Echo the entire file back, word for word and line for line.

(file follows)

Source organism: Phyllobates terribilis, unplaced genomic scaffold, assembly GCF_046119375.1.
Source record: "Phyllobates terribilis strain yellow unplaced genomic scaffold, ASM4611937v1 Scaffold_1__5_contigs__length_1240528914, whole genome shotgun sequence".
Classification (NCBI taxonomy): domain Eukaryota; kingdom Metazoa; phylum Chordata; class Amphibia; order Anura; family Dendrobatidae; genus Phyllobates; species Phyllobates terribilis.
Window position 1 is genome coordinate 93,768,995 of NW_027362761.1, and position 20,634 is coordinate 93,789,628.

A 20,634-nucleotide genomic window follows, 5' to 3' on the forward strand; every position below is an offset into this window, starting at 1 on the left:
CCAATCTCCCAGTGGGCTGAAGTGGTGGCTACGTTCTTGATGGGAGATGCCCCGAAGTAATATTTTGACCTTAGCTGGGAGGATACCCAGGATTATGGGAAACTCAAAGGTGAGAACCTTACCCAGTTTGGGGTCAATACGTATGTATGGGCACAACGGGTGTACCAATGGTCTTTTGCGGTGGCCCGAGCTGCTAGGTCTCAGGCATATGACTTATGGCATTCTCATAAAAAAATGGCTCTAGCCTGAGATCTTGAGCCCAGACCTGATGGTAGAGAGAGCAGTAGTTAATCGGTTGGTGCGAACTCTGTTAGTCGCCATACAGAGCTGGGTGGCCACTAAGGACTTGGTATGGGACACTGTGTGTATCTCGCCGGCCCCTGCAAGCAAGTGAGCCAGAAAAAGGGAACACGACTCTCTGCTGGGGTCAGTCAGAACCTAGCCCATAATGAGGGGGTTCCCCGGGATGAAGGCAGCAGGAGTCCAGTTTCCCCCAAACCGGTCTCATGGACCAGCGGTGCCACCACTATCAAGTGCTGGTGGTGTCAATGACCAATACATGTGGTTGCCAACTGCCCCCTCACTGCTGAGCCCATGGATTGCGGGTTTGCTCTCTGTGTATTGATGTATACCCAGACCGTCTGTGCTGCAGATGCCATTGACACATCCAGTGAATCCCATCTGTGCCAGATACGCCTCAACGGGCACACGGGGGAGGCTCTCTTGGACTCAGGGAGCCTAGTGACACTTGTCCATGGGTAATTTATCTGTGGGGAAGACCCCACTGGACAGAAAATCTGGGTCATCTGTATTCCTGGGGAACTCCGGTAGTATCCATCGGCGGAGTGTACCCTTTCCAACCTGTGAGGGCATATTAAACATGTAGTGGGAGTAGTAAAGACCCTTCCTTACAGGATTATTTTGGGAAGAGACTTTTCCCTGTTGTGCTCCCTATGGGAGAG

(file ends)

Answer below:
Source organism: Phyllobates terribilis, unplaced genomic scaffold, assembly GCF_046119375.1.
Source record: "Phyllobates terribilis strain yellow unplaced genomic scaffold, ASM4611937v1 Scaffold_1__5_contigs__length_1240528914, whole genome shotgun sequence".
Classification (NCBI taxonomy): domain Eukaryota; kingdom Metazoa; phylum Chordata; class Amphibia; order Anura; family Dendrobatidae; genus Phyllobates; species Phyllobates terribilis.
Window position 1 is genome coordinate 93,768,995 of NW_027362761.1, and position 20,634 is coordinate 93,789,628.

A 20,634-nucleotide genomic window follows, 5' to 3' on the forward strand; every position below is an offset into this window, starting at 1 on the left:
CCAATCTCCCAGTGGGCTGAAGTGGTGGCTACGTTCTTGATGGGAGATGCCCCGAAGTAATATTTTGACCTTAGCTGGGAGGATACCCAGGATTATGGGAAACTCAAAGGTGAGAACCTTACCCAGTTTGGGGTCAATACGTATGTATGGGCACAACGGGTGTACCAATGGTCTTTTGCGGTGGCCCGAGCTGCTAGGTCTCAGGCATATGACTTATGGCATTCTCATAAAAAAATGGCTCTAGCCTGAGATCTTGAGCCCAGACCTGATGGTAGAGAGAGCAGTAGTTAATCGGTTGGTGCGAACTCTGTTAGTCGCCATACAGAGCTGGGTGGCCACTAAGGACTTGGTATGGGACACTGTGTGTATCTCGCCGGCCCCTGCAAGCAAGTGAGCCAGAAAAAGGGAACACGACTCTCTGCTGGGGTCAGTCAGAACCTAGCCCATAATGAGGGGGTTCCCCGGGATGAAGGCAGCAGGAGTCCAGTTTCCCCCAAACCGGTCTCATGGACCAGCGGTGCCACCACTATCAAGTGCTGGTGGTGTCAATGACCAATACATGTGGTTGCCAACTGCCCCCTCACTGCTGAGCCCATGGATTGCGGGTTTGCTCTCTGTGTATTGATGTATACCCAGACCGTCTGTGCTGCAGATGCCATTGACACATCCAGTGAATCCCATCTGTGCCAGATACGCCTCAACGGGCACACGGGGGAGGCTCTCTTGGACTCAGGGAGCCTAGTGACACTTGTCCATGGGTAATTTATCTGTGGGGAAGACCCCACTGGACAGAAAATCTGGGTCATCTGTATTCCTGGGGAACTCCGGTAGTATCCATCGGCGGAGTGTACCCTTTCCAACCTGTGAGGGCATATTAAACATGTAGTGGGAGTAGTAAAGACCCTTCCTTACAGGATTATTTTGGGAAGAGACTTTTCCCTGTTGTGCTCCCTATGGGAGAG